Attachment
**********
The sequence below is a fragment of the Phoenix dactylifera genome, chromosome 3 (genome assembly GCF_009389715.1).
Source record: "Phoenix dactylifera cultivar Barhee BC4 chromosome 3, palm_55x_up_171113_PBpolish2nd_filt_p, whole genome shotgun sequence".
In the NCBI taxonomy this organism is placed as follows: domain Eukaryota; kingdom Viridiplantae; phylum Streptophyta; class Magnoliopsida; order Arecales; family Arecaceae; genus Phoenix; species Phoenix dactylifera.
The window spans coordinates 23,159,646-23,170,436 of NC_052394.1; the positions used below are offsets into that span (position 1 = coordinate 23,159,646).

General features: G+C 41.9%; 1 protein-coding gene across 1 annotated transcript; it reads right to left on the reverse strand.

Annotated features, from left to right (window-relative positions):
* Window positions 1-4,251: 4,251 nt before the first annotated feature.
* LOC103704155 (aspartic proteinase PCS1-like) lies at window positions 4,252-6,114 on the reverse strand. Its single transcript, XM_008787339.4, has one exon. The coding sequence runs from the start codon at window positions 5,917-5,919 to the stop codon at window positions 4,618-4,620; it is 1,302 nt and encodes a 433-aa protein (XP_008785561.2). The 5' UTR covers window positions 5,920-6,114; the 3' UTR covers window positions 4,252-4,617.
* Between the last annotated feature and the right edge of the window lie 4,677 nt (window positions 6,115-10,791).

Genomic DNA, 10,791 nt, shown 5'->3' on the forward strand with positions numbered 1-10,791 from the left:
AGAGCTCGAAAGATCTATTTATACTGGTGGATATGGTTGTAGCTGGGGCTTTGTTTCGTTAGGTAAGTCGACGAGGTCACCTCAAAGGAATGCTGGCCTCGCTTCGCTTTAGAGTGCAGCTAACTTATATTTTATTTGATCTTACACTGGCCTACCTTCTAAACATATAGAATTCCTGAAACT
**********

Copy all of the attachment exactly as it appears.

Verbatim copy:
The sequence below is a fragment of the Phoenix dactylifera genome, chromosome 3 (genome assembly GCF_009389715.1).
Source record: "Phoenix dactylifera cultivar Barhee BC4 chromosome 3, palm_55x_up_171113_PBpolish2nd_filt_p, whole genome shotgun sequence".
In the NCBI taxonomy this organism is placed as follows: domain Eukaryota; kingdom Viridiplantae; phylum Streptophyta; class Magnoliopsida; order Arecales; family Arecaceae; genus Phoenix; species Phoenix dactylifera.
The window spans coordinates 23,159,646-23,170,436 of NC_052394.1; the positions used below are offsets into that span (position 1 = coordinate 23,159,646).

General features: G+C 41.9%; 1 protein-coding gene across 1 annotated transcript; it reads right to left on the reverse strand.

Annotated features, from left to right (window-relative positions):
* Window positions 1-4,251: 4,251 nt before the first annotated feature.
* LOC103704155 (aspartic proteinase PCS1-like) lies at window positions 4,252-6,114 on the reverse strand. Its single transcript, XM_008787339.4, has one exon. The coding sequence runs from the start codon at window positions 5,917-5,919 to the stop codon at window positions 4,618-4,620; it is 1,302 nt and encodes a 433-aa protein (XP_008785561.2). The 5' UTR covers window positions 5,920-6,114; the 3' UTR covers window positions 4,252-4,617.
* Between the last annotated feature and the right edge of the window lie 4,677 nt (window positions 6,115-10,791).

Genomic DNA, 10,791 nt, shown 5'->3' on the forward strand with positions numbered 1-10,791 from the left:
AGAGCTCGAAAGATCTATTTATACTGGTGGATATGGTTGTAGCTGGGGCTTTGTTTCGTTAGGTAAGTCGACGAGGTCACCTCAAAGGAATGCTGGCCTCGCTTCGCTTTAGAGTGCAGCTAACTTATATTTTATTTGATCTTACACTGGCCTACCTTCTAAACATATAGAATTCCTGAAACT